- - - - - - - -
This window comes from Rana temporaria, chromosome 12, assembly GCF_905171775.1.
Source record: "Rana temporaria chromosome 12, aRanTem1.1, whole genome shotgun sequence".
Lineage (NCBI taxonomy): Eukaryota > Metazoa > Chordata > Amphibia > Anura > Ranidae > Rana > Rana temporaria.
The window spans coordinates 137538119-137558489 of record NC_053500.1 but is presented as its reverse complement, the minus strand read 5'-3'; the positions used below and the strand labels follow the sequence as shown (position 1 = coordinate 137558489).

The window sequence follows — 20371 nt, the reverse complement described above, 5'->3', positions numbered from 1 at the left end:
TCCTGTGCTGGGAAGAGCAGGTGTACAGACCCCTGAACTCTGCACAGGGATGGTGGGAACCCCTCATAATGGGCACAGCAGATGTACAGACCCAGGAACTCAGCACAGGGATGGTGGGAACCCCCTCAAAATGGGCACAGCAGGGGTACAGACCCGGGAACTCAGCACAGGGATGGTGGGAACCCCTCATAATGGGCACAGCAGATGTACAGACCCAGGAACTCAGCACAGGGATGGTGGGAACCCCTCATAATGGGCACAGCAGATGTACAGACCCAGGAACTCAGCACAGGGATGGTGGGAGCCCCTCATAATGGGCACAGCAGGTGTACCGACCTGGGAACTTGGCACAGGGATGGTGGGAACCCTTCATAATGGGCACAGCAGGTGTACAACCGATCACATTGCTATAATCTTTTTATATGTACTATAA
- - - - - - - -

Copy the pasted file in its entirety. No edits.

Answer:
This window comes from Rana temporaria, chromosome 12, assembly GCF_905171775.1.
Source record: "Rana temporaria chromosome 12, aRanTem1.1, whole genome shotgun sequence".
Lineage (NCBI taxonomy): Eukaryota > Metazoa > Chordata > Amphibia > Anura > Ranidae > Rana > Rana temporaria.
The window spans coordinates 137538119-137558489 of record NC_053500.1 but is presented as its reverse complement, the minus strand read 5'-3'; the positions used below and the strand labels follow the sequence as shown (position 1 = coordinate 137558489).

The window sequence follows — 20371 nt, the reverse complement described above, 5'->3', positions numbered from 1 at the left end:
TCCTGTGCTGGGAAGAGCAGGTGTACAGACCCCTGAACTCTGCACAGGGATGGTGGGAACCCCTCATAATGGGCACAGCAGATGTACAGACCCAGGAACTCAGCACAGGGATGGTGGGAACCCCCTCAAAATGGGCACAGCAGGGGTACAGACCCGGGAACTCAGCACAGGGATGGTGGGAACCCCTCATAATGGGCACAGCAGATGTACAGACCCAGGAACTCAGCACAGGGATGGTGGGAACCCCTCATAATGGGCACAGCAGATGTACAGACCCAGGAACTCAGCACAGGGATGGTGGGAGCCCCTCATAATGGGCACAGCAGGTGTACCGACCTGGGAACTTGGCACAGGGATGGTGGGAACCCTTCATAATGGGCACAGCAGGTGTACAACCGATCACATTGCTATAATCTTTTTATATGTACTATAA